if i pulled the order back out from the order dictionary and modified it
then pulled the customer out, the customers order was no longer in sync
with what came out of the order dictionary.
the reference was lost on serialization. original in memory objects
those that came back out from zodb werent.
i'm going to quote the initial email i sent with the idea in general
and the followup i got
and i then tried it out to make sure i hadnt asked the question wrong,
what i wanted to do, wasnt easily done.
The biggest concern I have is how do to the layout/storage so that
this slightly contrived example works:
Product has a brand.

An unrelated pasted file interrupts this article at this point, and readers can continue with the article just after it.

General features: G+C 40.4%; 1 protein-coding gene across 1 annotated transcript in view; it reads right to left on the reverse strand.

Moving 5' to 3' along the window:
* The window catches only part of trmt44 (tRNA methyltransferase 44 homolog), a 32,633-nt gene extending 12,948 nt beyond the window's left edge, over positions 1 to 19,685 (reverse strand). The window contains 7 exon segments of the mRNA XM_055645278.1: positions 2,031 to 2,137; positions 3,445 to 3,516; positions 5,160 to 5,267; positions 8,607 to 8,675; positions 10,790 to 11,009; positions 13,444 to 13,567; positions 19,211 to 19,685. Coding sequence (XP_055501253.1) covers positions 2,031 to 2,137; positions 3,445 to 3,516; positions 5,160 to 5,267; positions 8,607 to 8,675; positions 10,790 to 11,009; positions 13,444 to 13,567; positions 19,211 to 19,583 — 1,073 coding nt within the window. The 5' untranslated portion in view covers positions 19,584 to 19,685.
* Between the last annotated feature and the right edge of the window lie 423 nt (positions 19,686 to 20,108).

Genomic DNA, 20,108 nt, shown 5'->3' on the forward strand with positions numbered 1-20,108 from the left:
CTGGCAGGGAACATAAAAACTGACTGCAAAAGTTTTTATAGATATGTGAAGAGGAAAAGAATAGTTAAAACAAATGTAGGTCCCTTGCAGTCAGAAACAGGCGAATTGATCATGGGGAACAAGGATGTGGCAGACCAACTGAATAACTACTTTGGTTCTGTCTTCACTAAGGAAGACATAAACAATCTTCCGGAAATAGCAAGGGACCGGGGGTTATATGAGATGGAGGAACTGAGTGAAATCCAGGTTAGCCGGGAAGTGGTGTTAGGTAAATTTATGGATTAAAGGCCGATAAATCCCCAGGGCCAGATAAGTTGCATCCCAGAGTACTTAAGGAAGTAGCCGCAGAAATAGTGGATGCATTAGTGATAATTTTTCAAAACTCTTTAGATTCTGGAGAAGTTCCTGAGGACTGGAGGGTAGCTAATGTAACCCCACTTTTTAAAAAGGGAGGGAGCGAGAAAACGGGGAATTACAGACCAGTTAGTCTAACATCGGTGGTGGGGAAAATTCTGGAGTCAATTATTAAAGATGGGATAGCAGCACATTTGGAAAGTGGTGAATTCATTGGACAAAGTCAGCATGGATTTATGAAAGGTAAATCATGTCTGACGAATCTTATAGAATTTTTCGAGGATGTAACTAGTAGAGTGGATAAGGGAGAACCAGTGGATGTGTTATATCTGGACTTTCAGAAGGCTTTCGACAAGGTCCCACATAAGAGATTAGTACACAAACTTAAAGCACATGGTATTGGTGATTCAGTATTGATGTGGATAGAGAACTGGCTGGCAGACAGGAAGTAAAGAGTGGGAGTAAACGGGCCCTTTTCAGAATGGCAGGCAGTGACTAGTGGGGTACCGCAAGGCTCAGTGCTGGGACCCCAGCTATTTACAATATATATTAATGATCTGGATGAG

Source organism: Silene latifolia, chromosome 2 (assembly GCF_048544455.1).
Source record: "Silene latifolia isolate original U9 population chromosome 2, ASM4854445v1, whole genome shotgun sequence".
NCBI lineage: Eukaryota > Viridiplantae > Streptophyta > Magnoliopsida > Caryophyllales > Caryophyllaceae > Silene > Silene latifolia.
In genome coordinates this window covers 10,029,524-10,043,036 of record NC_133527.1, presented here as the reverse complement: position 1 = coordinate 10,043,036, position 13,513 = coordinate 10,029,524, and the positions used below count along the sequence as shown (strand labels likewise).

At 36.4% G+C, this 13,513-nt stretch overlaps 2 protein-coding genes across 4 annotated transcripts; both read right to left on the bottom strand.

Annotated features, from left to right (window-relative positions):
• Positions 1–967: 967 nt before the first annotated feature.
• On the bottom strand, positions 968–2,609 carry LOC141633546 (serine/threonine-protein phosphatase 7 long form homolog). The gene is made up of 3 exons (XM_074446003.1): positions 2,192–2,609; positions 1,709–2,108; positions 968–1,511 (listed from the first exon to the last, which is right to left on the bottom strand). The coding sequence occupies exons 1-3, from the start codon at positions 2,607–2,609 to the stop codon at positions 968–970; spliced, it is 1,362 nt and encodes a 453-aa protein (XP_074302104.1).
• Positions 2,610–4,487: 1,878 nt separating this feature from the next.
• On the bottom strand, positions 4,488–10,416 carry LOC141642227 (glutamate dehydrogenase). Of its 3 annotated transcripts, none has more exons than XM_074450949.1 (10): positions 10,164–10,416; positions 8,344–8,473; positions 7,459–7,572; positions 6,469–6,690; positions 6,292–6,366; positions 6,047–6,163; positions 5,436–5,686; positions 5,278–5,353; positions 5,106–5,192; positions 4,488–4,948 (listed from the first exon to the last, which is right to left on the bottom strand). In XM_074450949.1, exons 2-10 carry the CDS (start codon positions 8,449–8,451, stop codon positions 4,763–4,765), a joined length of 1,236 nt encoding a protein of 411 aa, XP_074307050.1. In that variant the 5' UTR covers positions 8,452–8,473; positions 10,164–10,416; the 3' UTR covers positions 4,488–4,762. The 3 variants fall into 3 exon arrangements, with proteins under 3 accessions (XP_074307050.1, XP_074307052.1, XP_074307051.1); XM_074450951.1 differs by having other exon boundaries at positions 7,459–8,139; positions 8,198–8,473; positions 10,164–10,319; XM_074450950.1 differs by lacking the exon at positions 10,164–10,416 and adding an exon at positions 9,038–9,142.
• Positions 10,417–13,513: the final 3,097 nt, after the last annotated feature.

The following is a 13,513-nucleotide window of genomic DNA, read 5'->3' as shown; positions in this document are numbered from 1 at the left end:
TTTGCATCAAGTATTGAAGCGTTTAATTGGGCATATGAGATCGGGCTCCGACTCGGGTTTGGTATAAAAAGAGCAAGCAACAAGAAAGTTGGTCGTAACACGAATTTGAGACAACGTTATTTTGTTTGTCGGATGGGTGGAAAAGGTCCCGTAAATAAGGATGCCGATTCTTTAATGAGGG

There are many brands.
How do I store so that I can find all products simply and all brands
simply and also so that changes in a brand instance are reflected when
the product instance is deserialized. By 'simply' I mean that it
doesnt really work on our end to have to walk all Products looking
for unique brands. Should just be able to go directly in and get
said brands ( using keys() or similar call ).
If I create 'brand' and 'product' as btrees, then if i do something
some_product.brand.name = 'something entirely different'
and that brand already exists in 'brand', would it be updated? are
references maintained in that fashion?
do we have to handle manually on update and creation?
Note that we would just be using ZODB not Zope in this scenario.
Back references are not maintained automatically.
I'd identify two classic solutions to this sort of thing.
One is to make a custom mapping (using a BTree as the inner data
structure) that maintains back-references when objects are placed in